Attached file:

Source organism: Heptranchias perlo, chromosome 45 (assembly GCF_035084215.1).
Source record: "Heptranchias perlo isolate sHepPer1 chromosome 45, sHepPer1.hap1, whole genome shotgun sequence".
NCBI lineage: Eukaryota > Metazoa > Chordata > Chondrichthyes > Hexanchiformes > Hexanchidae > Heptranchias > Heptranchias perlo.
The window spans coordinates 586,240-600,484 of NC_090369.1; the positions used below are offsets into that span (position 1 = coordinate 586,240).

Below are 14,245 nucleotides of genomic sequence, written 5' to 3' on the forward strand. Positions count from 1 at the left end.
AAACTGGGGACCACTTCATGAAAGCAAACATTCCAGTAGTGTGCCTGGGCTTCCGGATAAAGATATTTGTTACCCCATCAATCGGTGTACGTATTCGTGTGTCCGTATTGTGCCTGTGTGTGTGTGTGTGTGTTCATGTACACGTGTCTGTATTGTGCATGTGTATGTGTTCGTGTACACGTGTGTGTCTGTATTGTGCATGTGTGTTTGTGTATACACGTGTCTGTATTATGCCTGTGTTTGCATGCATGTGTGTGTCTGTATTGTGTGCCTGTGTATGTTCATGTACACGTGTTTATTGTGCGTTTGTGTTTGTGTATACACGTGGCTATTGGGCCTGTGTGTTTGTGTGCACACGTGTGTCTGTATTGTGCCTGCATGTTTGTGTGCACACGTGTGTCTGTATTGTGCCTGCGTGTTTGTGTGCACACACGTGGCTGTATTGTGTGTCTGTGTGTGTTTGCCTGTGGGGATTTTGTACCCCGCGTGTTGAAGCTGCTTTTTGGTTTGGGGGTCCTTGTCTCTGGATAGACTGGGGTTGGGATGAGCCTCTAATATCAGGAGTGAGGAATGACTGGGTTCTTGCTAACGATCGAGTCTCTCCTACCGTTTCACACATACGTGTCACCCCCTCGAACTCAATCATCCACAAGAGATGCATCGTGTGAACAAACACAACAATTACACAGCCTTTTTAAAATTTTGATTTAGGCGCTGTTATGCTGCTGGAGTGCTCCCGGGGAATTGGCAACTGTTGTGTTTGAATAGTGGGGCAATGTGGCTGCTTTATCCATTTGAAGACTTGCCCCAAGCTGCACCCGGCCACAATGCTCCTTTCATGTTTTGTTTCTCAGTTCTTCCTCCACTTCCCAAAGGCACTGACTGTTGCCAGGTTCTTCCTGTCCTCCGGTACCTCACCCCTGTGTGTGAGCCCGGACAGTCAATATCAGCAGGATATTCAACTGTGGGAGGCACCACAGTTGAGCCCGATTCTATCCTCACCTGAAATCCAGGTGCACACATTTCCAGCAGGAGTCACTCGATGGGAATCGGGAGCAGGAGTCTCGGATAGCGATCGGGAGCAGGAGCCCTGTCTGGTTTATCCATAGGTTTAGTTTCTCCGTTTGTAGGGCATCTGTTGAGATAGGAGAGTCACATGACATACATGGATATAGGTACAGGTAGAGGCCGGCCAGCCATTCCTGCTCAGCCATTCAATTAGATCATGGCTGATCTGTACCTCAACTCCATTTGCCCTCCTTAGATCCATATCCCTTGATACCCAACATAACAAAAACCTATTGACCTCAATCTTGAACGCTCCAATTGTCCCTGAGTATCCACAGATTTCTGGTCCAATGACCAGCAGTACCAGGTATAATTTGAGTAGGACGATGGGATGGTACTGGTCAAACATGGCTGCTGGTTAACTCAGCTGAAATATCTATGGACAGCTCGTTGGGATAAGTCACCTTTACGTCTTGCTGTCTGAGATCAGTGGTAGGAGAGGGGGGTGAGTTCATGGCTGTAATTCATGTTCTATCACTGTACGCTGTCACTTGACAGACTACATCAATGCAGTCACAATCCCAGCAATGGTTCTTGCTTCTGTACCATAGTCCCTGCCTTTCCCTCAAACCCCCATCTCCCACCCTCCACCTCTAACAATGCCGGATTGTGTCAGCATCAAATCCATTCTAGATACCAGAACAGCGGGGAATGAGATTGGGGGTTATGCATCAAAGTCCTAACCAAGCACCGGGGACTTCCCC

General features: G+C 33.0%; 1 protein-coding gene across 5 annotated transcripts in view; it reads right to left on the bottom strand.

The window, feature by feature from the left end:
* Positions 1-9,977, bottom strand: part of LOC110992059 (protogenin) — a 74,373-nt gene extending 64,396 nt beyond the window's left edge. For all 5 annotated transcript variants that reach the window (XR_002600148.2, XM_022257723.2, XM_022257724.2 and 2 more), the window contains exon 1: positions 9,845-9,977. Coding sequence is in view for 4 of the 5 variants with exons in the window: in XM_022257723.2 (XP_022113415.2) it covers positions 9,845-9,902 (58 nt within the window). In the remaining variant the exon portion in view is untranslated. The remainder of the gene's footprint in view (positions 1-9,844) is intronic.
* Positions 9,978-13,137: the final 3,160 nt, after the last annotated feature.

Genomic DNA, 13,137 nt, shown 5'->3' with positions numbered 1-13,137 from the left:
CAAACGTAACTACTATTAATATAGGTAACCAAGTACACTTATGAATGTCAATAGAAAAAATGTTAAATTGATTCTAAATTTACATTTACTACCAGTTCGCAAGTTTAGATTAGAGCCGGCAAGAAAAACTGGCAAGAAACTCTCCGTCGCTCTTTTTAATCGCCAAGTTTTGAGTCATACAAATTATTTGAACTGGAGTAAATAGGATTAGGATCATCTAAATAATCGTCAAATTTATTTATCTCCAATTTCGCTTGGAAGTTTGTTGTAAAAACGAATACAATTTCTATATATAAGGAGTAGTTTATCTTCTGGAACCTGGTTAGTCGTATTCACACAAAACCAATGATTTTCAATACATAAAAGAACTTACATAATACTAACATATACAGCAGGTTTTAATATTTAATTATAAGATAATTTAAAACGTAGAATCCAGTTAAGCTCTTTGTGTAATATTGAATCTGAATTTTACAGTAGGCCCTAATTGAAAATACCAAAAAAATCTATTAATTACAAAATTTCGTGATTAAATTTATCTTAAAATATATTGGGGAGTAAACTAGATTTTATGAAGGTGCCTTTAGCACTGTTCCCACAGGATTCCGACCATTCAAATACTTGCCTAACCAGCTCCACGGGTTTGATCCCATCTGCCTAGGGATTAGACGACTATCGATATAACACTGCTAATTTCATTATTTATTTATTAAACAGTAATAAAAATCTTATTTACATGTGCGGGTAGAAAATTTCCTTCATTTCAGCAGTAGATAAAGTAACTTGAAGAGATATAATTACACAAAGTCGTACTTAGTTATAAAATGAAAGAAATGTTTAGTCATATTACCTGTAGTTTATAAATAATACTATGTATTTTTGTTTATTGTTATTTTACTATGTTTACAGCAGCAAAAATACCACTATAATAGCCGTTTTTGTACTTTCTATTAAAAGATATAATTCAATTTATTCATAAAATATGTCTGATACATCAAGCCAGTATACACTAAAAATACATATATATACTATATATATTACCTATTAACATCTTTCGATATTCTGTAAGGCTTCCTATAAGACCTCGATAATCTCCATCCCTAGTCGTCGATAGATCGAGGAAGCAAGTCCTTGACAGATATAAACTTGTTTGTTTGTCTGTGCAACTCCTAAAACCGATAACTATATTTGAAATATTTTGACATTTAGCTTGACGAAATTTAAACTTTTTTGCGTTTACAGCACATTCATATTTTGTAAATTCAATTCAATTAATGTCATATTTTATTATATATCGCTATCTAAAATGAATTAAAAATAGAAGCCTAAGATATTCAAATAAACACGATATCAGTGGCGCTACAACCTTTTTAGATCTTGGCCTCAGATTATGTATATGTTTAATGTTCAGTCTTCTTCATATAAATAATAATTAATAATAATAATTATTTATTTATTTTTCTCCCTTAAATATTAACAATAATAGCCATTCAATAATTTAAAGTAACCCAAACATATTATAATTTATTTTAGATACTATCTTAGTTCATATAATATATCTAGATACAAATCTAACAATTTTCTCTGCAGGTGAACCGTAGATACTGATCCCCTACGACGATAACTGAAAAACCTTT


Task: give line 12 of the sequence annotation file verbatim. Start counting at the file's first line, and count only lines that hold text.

CAAACGTAACTACTATTAATATAGGTAACCAAGTACACTTATGAATGTCAATAGAAAAAATGTTAAATTGATTCTAAATTTACATTTACTACCAGTTCGCAAGTTTAGATTAGAGCCGGCAAGAAAAACTGGCAAGAAACTCTCCGTCGCTCTTTTTAATCGCCAAGTTTTGAGTCATACAAATTATTTGAACTGGAGTAAATAGGATTAGGATCATCTAAATAATCGTCAAATTTATTTATCTCCAATTTCGCTTGGAAGTTTGTTGTAAAAACGAATACAATTTCTATATATAAGGAGTAGTTTATCTTCTGGAACCTGGTTAGTCGTATTCACACAAAACCAATGATTTTCAATACATAAAAGAACTTACATAATACTAACATATACAGCAGGTTTTAATATTTAATTATAAGATAATTTAAAACGTAGAATCCAGTTAAGCTCTTTGTGTAATATTGAATCTGAATTTTACAGTAGGCCCTAATTGAAAATACCAAAAAAATCTATTAATTACAAAATTTCGTGATTAAATTTATCTTAAAATATATTGGGGAGTAAACTAGATTTTATGAAGGTGCCTTTAGCACTGTTCCCACAGGATTCCGACCATTCAAATACTTGCCTAACCAGCTCCACGGGTTTGATCCCATCTGCCTAGGGATTAGACGACTATCGATATAACACTGCTAATTTCATTATTTATTTATTAAACAGTAATAAAAATCTTATTTACATGTGCGGGTAGAAAATTTCCTTCATTTCAGCAGTAGATAAAGTAACTTGAAGAGATATAATTACACAAAGTCGTACTTAGTTATAAAATGAAAGAAATGTTTAGTCATATTACCTGTAGTTTATAAATAATACTATGTATTTTTGTTTATTGTTATTTTACTATGTTTACAGCAGCAAAAATACCACTATAATAGCCGTTTTTGTACTTTCTATTAAAAGATATAATTCAATTTATTCATAAAATATGTCTGATACATCAAGCCAGTATACACTAAAAATACATATATATACTATATATATTACCTATTAACATCTTTCGATATTCTGTAAGGCTTCCTATAAGACCTCGATAATCTCCATCCCTAGTCGTCGATAGATCGAGGAAGCAAGTCCTTGACAGATATAAACTTGTTTGTTTGTCTGTGCAACTCCTAAAACCGATAACTATATTTGAAATATTTTGACATTTAGCTTGACGAAATTTAAACTTTTTTGCGTTTACAGCACATTCATATTTTGTAAATTCAATTCAATTAATGTCATATTTTATTATATATCGCTATCTAAAATGAATTAAAAATAGAAGCCTAAGATATTCAAATAAACACGATATCAGTGGCGCTACAACCTTTTTAGATCTTGGCCTCAGATTATGTATATGTTTAATGTTCAGTCTTCTTCATATAAATAATAATTAATAATAATAATTATTTATTTATTTTTCTCCCTTAAATATTAACAATAATAGCCATTCAATAATTTAAAGTAACCCAAACATATTATAATTTATTTTAGATACTATCTTAGTTCATATAATATATCTAGATACAAATCTAACAATTTTCTCTGCAGGTGAACCGTAGATACTGATCCCCTACGACGATAACTGAAAAACCTTT